Robert Bergman and Gerard (Jerry) Ciccoritti had a burst of creativity in the mid-80s, with some promisingly perverse Canadian horror pictures (Psycho Girls, Graveyard Shift), before Ciccoritti vanished into midlist TV (Forever Knight, La Femme Nikita, Highlander) and TV biopics of notable Canadians like Pierre Trudeau and Shania Twain. On this Last House on the Left-type suspense-sleaze item, Bergman (usually the producer) directed and Ciccoritti (usually the director) co-scripted. It has a familiar plot and is broadly played, but a couple of interesting wrinkles elevate the basic set-up and it has an enthusiastically demented finale. In the manner of early Wes Craven, two dysfunctional families on opposite sides of the law are pitted against each other – which brings out their similarities as much as their differences.
City cop David King (Robert Bidaman), traumatised by a hostage incident which ended badly, has moved his wife Jenny (Nadia Capone) and two kids out to the country to take a lower-pressure law enforcement job, but he’s obviously in two minds about rebuilding his family life, as symbolised by refusal to finish redecorating their isolated house and his indulgence in very rough sex in the barn with Sarah (Bonnie Beck), young and pouting wife of his partner Neil Adams (Paul Saunders). Dave and Neil get the job of driving some prisoners across the country, but – thanks to Dave being lech enough to stop and offer help to a stranded woman – they are ambushed by black-clad gang mama Ash (Isabelle Merchant), who is rescuing Skull (Robbie Rox), a bald, scarfaced one-eyed serial killer/criminal boss with a fetish for families (a la Red Dragon) and a terror of the dark. Along with undercharacterised goons Lucas (Paul Babiak) and Hammett (Banito Brown), Skull and Ash evade the pursuing cops and – naturally – invade the King homestead. The presence of children raises the threat threshold, and Sarah has her clothes cut away in a sequence where Lucas reveals he has a fetish for various fabrics – any subsequent sexual assault is offscreen, but this kinky, queasy sequence is probably more memorable than yet another rape sequence would have been.
Just as the King family is in near-meltdown, the crooks are rife with internal dissent – most want to steal the car and get the hell out of the area before the alert is raised, but Skull has an obsessive need to become the man of any house he invades and, when Dave is thought dead, keeps insisting he’s the husband and father here, fingering his eyepatch when his bloodlust rises. Sarah and Neil get mown down when the invaders discover the stash of guns and ammo that Neil has persuaded Jenny to hide in Dave’s cellar against his gun-phobic friend’s wishes (this film is full of people doing amazingly stupid things, but manages to sell them as regular folks’ idiocies rather than plot contrivances). In the finale, Dave dons a mask made from a shovel (with eyeholes) and home-made armour, and becomes a psycho-movie-style menace to the house-squatting villains, emerging from the darkness to shoot off arrows at the gang and trashing his own home to rescue his family and face up to the monstrous fake father. Skull, meanwhile, keeps bragging that the house is his, sounding like a Western homesteader beset by an Indian attack, when he isn’t screaming as the lights go out.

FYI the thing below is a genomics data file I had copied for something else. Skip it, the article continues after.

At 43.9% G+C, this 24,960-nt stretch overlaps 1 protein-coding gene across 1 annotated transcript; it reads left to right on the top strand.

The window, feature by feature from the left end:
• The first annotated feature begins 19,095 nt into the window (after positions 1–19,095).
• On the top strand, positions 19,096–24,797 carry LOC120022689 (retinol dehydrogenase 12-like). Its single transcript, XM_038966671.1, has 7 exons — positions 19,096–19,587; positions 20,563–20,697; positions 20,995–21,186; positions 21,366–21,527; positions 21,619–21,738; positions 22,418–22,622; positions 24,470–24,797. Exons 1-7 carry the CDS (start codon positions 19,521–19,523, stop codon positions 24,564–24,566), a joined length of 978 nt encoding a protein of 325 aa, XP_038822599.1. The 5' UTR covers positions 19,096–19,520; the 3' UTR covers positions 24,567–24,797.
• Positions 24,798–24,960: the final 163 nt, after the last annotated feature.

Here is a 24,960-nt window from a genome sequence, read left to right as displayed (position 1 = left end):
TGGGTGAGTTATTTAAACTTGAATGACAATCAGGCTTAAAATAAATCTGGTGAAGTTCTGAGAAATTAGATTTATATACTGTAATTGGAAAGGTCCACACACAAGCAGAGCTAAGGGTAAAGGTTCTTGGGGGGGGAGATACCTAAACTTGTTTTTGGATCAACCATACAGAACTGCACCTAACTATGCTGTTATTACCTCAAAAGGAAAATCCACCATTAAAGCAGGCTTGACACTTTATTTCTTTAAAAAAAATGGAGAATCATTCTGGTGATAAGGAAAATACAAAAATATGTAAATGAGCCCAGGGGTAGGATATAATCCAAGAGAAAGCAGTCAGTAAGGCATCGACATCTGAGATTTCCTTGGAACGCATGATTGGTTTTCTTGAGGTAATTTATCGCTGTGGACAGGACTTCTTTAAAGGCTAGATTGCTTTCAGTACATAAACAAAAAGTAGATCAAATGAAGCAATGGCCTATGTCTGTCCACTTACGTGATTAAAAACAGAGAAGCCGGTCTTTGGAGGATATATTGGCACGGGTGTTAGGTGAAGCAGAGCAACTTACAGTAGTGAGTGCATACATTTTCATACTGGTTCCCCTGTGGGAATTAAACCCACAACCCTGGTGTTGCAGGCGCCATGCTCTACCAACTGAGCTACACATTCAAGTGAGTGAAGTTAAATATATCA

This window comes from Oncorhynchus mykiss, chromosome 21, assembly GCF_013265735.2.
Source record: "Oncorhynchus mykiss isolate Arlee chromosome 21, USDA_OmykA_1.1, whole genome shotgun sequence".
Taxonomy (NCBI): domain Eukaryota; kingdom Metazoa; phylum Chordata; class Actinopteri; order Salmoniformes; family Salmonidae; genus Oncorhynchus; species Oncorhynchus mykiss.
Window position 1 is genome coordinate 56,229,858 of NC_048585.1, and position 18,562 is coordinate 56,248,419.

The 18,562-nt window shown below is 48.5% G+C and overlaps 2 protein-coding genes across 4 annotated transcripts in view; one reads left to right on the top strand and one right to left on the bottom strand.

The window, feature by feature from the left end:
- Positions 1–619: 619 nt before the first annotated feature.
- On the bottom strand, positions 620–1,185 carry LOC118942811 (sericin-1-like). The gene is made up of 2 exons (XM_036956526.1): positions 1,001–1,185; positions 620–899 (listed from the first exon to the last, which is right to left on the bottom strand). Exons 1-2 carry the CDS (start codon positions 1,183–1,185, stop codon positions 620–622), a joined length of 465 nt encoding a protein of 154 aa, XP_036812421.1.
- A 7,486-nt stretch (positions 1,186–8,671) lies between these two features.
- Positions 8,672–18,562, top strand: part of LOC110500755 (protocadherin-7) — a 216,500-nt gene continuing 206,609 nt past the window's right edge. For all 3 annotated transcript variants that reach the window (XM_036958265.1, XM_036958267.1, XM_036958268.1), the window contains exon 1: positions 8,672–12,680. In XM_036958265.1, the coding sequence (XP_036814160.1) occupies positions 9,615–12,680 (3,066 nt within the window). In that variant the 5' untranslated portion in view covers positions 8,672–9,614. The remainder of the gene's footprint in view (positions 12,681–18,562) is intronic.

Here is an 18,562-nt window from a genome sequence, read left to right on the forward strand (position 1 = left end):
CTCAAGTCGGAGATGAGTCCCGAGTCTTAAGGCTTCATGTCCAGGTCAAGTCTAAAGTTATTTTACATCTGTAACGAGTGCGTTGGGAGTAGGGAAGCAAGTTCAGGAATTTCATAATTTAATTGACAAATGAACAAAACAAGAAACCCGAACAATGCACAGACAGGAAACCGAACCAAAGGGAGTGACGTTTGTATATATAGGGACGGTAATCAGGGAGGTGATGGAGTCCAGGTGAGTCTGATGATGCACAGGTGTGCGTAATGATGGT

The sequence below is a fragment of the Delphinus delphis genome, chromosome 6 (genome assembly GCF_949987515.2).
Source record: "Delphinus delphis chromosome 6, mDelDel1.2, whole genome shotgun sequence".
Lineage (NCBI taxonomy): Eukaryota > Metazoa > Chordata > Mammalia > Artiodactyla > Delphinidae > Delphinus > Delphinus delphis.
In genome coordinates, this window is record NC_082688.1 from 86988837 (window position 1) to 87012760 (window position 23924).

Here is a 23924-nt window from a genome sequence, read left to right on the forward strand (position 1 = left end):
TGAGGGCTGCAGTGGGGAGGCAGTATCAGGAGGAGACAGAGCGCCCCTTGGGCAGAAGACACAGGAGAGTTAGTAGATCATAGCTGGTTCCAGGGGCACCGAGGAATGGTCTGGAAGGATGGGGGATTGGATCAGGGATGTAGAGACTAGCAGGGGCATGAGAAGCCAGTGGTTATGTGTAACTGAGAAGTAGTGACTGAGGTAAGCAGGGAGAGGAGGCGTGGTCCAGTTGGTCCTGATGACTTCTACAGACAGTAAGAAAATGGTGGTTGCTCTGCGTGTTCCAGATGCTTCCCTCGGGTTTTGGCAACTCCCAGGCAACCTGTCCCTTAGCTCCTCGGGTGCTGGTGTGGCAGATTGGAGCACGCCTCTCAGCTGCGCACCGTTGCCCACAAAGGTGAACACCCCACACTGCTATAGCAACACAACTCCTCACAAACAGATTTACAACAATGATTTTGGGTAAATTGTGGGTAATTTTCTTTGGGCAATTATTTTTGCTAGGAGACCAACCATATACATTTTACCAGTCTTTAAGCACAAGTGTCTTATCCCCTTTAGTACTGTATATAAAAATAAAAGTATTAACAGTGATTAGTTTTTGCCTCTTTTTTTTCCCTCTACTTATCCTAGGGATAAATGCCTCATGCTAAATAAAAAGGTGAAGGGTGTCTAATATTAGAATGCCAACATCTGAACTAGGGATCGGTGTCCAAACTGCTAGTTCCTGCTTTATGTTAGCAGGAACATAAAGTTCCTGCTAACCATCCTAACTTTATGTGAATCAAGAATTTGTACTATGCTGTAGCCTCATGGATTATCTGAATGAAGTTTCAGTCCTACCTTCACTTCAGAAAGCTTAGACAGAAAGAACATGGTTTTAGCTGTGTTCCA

The script is more complicated than most of the actors can manage (Rox is fun, but so over the top that he isn’t as menacing as he might be), though Bidaman is an interestingly unsympathetic hero and Merchant has a nice line in long-suffering, almost sensible villainy as the monster’s practical, often-ignored moll. Made in 1987, it has a grainy, outdoorsy look which gives it the feel of a grindhouse item from fifteen years earlier; it may in fact be the first film to try to copy the look of the ‘70s.